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Sir David Attenborough sat down for a rare interview this week at Davos with the Duke of Cambridge. We thought we would bring you some of the highlights. To see the whole interview, click on it below.
Duke of Cambridge: How different was the natural world was then [in the 50’s] than it is today?
Sir David: The world then seemed like an unexplored world…I went to West Africa for the first time and it was a wonderland…Everywhere you turned you saw something new…The human population was only a third of the size that it is today. So you really did the feeling of what it might have been like to be in the Garden of Eden.
Duke of Cambridge: Your series have been seen by literally billions of people worldwide. Are you surprised that they are still so popular in the age where social media entertainment is so short-lived and fast moving?
Sir David: I am not in the least surprised, oddly. Because I don’t believe that a child has yet been born that did not look at the world around it and wonder…in this day in age who is not to wonder of the miracles of the electronic age…[but] if you lose that first wonder, you have lost one of the greatest sources of delight and pleasure and beauty in the whole of the universe and so caring for that brings joy and enlightenment which is irreplaceable.
Duke of Cambridge: For many years you held back speaking about environmental issues. Is there a reason why you later decided to speak out?
Sir David: The notion that human beings would exterminate an entire species…back then seemed the exception. Now we are only too aware that the whole of the world is at our disposal…Now there are more people living in towns…it means the majority of the human race are out of touch to some degree with the richness of the natural world…but at the same time people watch the natural world on television get a vision of the natural world that people could never have seen a hundred years ago.
Duke of Cambridge: How urgent is the climate crisis now?
Sir David: It is difficult to overstate it … We are now so numerous, so powerful, so pervasive, and the mechanisms we have now for destruction are so wholesale and frightening … We have now to be really aware of all the damages we are doing.
Duke of Cambridge: Do you feel that the narrative around climate change and environmentalism sometimes can be quite pessimistic and that actually there is a real need for an injection of optimism?
Sir David: I shrink from saying I am either an optimist or a pessimist. What good does it do to say that I am a pessimist? That is not the point. The point is that we have this option ahead of us. We have to take the option of protecting the natural world and we are discovering more ways in which we can do so…We [now] have the power, the knowledge to live in harmony with nature.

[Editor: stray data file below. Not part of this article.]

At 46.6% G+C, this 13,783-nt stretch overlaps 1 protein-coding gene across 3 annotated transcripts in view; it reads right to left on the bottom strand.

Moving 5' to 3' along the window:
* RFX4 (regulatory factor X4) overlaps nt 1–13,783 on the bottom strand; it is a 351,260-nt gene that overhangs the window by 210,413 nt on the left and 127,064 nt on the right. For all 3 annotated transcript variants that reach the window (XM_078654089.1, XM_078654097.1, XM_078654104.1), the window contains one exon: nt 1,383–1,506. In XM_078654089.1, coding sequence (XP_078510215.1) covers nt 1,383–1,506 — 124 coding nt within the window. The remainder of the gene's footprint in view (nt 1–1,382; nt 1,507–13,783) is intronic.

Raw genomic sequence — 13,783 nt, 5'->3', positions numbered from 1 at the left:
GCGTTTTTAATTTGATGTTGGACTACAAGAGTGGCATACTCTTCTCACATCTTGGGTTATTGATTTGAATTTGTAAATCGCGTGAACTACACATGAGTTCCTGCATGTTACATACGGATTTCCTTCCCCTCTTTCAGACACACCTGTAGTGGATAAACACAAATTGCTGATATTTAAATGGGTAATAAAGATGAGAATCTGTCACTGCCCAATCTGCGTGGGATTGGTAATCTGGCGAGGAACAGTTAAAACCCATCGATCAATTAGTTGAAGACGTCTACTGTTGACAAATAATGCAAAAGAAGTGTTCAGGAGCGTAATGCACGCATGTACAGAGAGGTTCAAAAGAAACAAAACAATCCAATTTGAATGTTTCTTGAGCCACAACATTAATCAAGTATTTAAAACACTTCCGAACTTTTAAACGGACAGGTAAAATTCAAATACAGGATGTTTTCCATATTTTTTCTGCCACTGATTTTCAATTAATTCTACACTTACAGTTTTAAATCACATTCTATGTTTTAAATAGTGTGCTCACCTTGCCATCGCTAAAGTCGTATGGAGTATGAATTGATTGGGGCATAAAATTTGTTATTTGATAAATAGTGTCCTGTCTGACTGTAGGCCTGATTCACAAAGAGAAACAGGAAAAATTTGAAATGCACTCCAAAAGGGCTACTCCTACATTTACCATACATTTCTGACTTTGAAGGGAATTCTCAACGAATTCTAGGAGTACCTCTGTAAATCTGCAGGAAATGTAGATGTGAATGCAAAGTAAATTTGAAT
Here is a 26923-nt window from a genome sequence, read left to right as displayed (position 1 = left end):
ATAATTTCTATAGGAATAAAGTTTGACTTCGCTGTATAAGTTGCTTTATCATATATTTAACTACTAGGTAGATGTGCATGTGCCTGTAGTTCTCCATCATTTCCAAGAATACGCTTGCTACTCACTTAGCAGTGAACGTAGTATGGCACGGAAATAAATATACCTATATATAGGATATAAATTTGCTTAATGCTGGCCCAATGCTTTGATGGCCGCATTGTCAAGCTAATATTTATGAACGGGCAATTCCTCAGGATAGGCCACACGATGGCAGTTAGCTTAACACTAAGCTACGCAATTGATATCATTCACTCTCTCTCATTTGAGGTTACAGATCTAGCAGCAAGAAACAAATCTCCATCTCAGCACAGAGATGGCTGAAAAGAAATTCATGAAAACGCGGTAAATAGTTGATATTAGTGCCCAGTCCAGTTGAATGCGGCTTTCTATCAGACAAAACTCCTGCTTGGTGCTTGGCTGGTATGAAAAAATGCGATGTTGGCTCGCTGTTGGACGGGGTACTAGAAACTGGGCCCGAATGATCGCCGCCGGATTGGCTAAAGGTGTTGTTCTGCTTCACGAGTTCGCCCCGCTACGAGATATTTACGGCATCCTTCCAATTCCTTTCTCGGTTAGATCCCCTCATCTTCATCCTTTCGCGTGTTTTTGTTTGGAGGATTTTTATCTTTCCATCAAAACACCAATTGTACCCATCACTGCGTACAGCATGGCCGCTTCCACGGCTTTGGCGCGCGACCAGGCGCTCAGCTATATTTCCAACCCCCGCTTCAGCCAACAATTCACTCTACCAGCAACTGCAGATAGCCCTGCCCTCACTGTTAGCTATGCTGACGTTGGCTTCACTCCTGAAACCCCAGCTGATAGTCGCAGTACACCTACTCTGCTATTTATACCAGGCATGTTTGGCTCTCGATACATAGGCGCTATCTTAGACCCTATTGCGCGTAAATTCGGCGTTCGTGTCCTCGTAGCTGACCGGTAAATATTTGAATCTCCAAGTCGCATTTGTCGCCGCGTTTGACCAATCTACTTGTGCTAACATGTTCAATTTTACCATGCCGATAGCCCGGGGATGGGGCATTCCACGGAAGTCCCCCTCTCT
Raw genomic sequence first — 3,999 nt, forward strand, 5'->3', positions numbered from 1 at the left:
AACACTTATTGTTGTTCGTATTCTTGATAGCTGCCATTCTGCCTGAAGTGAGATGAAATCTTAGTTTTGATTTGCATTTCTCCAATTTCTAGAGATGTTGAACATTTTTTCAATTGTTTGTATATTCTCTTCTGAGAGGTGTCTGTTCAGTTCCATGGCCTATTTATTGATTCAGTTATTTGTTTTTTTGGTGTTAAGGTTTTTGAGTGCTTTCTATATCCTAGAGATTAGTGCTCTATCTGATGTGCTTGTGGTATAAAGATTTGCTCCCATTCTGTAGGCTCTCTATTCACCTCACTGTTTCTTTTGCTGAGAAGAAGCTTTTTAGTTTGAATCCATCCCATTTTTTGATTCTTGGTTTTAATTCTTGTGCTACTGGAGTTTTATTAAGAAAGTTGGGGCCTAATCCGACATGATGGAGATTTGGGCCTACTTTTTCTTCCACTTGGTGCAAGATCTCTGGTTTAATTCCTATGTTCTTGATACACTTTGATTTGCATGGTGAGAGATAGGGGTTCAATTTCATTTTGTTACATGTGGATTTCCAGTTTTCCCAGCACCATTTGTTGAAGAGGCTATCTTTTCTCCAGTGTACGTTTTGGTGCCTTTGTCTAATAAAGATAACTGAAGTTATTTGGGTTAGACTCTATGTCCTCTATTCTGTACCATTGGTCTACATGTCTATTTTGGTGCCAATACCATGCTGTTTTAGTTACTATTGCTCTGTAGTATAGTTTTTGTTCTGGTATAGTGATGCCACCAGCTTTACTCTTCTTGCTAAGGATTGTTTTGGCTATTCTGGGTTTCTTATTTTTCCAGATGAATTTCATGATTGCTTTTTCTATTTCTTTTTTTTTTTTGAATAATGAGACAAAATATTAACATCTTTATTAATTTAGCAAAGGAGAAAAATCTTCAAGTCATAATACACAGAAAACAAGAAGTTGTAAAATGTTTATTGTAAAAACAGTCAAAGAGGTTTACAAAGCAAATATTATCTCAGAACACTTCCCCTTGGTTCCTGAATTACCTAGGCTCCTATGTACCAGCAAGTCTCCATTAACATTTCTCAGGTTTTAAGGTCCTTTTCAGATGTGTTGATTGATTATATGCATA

Duke of Cambridge: What is your message to the people here in this room?
Sir David: Care for the natural world…Treat is with a degree of respect and reverence. The natural world is the source of all wonder and the future of the natural world is in our hands. We can wreck it with ease…and if we wreck the natural world, we wreck ourselves.
The coronavirus pandemic has compounded food insecurity around the world and in the United States has placed great strain on foodbanks. As a result, faith groups have worked diligently to help feed their neighbors. As CNN reported, Gurpreet Singh and other members of the Sikh community in Riverside, California, started to organize efforts to […]
We asked Lori about Climate Power 2020’s work to stop the spread of climate misinformation on Facebook. ODP: Facebook promised it would fact check misinformation and even created an Oversight Board and fact-checking operation to make sure it was not spreading lies. But disinformation about climate change is still getting posted on Facebook. What happened? […]
Climate change is having long-term effects on the marriage prospects of farmers in Andhra Pradesh, India,The Conversation reported today. As part of a larger project running from 2018 to 2021, the researchers interviewing over 1000 farmers to learn about the “increasing vulnerability of agriculture” in the region. What they found was, in their own words, “unexpected.”
Why This Matters: As the researchers note in their study, “the focus on climate change hitherto has mostly focused on the impacts on the natural environment.”
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